However, you seem to have the same opinion as me, it's only 'secure' if you make it that way.

I'll check out the URL's you have given and see if I can get to the bottom of this. I wish you did windows, i'm sure you'd be a fountain of knowledge if you did!



#6 1dmf

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Posted 07 April 2010 - 06:45 AM

Well It's not looking promising with that WindowSecurity.com site, my post has had 31 views and no replies and out of the 13 topics on the front page(Not including stickies) 6 have had no reply and these threads go back to 24th March!

It's not as though I can ask our IT support company for help either lol.gif



#7 1dmf

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Posted 13 April 2010 - 04:16 PM

Well I guess patience is a virtue as I've had some helpfull input into my VPN woes from the WindowSecurity forum, so thanks for the link.

Though I'm still having problems, nothing is ever as straight forward as it should be.

I don't suppose you know anything about L2TP & IPSec and this potential issue
QUOTE
I've changed the windows VPN client to use L2TP & IPSec, which is now causing error 789 : the L2TP connection attempt failed because the security layer encountered a processing error during initial negotiations with the remote computer.
I know the I've been recommended to do some error loggin / debuging for errors, but if anyone knows the quick answer it would be most appreciated.

#8 Randy

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Posted 14 April 2010 - 10:48 AM

There are potentially lots of moving parts, so it's going to be tough to pinpoint quickly. Including the potential of a 3rd party firewall interfering with the connection. It's been awhile, but I seem to recall running into this exact type of situation once years ago in an office setting (VPN connection from "remote" computers that were in different buildings on the campus) and the root cause ended up being a Cisco router that was in the picture. I don't even recall how it was resolved to be honest, but do remember it was a real bear to get sorted.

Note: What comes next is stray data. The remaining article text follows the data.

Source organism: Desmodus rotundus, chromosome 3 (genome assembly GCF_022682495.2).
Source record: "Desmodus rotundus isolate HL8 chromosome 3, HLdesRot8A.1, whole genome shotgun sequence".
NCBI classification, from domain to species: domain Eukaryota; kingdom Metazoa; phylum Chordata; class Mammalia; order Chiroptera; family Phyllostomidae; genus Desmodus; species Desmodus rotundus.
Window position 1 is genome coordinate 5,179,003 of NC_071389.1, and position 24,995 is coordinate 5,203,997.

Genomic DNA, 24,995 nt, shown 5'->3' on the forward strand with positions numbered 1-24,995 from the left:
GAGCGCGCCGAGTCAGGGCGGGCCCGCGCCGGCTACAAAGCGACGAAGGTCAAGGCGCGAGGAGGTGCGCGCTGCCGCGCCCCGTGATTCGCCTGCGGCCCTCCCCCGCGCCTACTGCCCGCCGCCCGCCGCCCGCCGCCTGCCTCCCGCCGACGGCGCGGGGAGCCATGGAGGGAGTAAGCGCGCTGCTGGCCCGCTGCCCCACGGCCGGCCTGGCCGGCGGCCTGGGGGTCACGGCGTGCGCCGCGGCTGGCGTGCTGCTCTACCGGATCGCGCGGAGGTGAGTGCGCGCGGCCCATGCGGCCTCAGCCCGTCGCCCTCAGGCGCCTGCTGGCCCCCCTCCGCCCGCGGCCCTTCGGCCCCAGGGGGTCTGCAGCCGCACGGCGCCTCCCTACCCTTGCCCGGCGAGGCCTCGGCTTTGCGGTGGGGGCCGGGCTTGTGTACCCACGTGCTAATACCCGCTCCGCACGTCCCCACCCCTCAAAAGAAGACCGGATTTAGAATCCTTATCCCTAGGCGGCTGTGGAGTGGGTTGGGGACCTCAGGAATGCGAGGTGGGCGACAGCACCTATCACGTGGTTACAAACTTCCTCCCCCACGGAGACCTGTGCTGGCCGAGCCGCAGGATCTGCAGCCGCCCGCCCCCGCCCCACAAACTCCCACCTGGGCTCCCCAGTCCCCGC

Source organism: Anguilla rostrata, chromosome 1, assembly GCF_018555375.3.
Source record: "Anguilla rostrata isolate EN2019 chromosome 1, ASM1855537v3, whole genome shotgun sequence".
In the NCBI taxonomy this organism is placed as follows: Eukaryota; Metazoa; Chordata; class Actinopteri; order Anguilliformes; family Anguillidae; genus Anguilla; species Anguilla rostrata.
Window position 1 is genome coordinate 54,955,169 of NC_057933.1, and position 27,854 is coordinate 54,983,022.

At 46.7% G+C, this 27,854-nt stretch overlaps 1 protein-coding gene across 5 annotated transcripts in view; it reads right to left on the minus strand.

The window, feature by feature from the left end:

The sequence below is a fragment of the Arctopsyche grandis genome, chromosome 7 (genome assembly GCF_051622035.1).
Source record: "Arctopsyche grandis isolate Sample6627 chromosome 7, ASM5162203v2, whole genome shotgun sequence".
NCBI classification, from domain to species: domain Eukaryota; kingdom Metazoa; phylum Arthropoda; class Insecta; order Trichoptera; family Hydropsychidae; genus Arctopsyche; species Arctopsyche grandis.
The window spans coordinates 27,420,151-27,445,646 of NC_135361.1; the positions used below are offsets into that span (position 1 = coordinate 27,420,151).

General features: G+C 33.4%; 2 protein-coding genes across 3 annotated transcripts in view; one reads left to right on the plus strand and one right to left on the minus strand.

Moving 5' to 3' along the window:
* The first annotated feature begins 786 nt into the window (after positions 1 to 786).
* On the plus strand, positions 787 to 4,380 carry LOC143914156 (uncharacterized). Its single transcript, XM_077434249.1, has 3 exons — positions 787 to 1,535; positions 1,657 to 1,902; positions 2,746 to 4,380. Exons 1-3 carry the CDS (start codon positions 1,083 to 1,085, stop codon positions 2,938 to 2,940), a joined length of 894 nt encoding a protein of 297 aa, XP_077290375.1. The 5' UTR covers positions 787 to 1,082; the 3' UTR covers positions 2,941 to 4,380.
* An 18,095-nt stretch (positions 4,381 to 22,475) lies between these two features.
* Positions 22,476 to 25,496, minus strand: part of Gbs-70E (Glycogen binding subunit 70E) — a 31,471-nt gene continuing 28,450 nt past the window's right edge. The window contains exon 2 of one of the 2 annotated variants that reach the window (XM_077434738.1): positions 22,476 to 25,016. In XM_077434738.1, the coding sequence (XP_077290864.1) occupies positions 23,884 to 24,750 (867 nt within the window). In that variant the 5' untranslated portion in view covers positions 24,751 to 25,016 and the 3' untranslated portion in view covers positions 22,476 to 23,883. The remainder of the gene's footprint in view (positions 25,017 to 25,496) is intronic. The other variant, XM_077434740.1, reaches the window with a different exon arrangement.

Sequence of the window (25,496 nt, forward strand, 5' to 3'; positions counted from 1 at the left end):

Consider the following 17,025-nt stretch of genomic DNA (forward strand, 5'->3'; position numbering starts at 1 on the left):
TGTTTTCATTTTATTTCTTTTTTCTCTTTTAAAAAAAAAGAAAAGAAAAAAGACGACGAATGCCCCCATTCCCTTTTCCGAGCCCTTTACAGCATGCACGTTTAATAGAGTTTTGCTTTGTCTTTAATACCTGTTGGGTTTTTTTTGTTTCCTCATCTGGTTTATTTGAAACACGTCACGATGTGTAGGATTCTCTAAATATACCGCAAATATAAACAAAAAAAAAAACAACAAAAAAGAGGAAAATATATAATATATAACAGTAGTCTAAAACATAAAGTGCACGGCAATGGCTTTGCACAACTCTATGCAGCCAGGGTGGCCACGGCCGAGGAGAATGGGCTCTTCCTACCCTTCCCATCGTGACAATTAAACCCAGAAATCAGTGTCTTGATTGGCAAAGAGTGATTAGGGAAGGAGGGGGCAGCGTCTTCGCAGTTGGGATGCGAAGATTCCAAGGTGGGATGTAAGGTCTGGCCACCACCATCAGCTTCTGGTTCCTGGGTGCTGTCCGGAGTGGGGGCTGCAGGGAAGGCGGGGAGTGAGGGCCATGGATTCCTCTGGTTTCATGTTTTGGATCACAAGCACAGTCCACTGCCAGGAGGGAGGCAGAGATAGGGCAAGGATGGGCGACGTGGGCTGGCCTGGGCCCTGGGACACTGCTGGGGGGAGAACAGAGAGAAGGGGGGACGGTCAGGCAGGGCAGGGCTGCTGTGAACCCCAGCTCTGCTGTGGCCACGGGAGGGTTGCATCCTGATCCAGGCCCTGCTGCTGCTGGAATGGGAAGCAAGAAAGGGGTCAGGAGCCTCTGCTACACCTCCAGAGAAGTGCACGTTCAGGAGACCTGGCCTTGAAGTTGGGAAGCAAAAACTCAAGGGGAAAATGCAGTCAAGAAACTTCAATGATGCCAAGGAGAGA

Can you connect via Terminal Services, but not using L2TP? That's where I'd start. Knowing the answer to this question should go a long way towards telling you if it's something happening at the VPN server or a 3rd party firewall/security system. So try first establishing a connection via Terminal Services between the machines. They try to establishing a Layer Two Tunneling Protocol (L2TP) from the Terminal/Remote computer to connect to the VPN server. If the first works and the second fails, chances are pretty high it's not a 3rd party something-or-the-other in the way.

If that's what you see then it might be as simple as establishing a pre-shared key on both ends of the VPN connection. This basically makes use of IKE (Internet Key Exchange) authentication to support the connection. While MS does not recommend IKE authentication, all of their servers going back to Windows 2000 support it to the best of my knowledge.

What this pre-shared key set up entails is to add a ProhibitIpSec registry value to both the VPN server and the remote machine(s). After establishing they all machines would need to be rebooted to bring it online. Then you'd need to manually configure IPSec policies on the computers on both end of the connection to make use of IKE.

Not easy. Not 100% secure since hacked PC's could end up having an entry point to the VPN, but then again nothing is 100% secure. So as long as you're careful with security in other ways it's not terrible. Mostly because VPN is not utilized on most PC's so most hackers don't even look for it.



#9 1dmf

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Posted 20 April 2010 - 04:43 AM

Well the person helping me on windowsecurity.com has come to the conclusion that IPSec doesn't work on windows and you need to use the VPN client provided with the firewall.

I've decided to give up with this idea. If windows can't work with IKE & IPSec then using the firewall VPN is not an option.

I'm now going to see if the support company will set up a permanent VPN tunnel (gateway 2 gateway) to give them access from any machine on their network.

I'm guessing that will only work however if their internal IP structure isn't the same as ours!

But as you say that leaves us open on another front so if they got hacked we are wide open!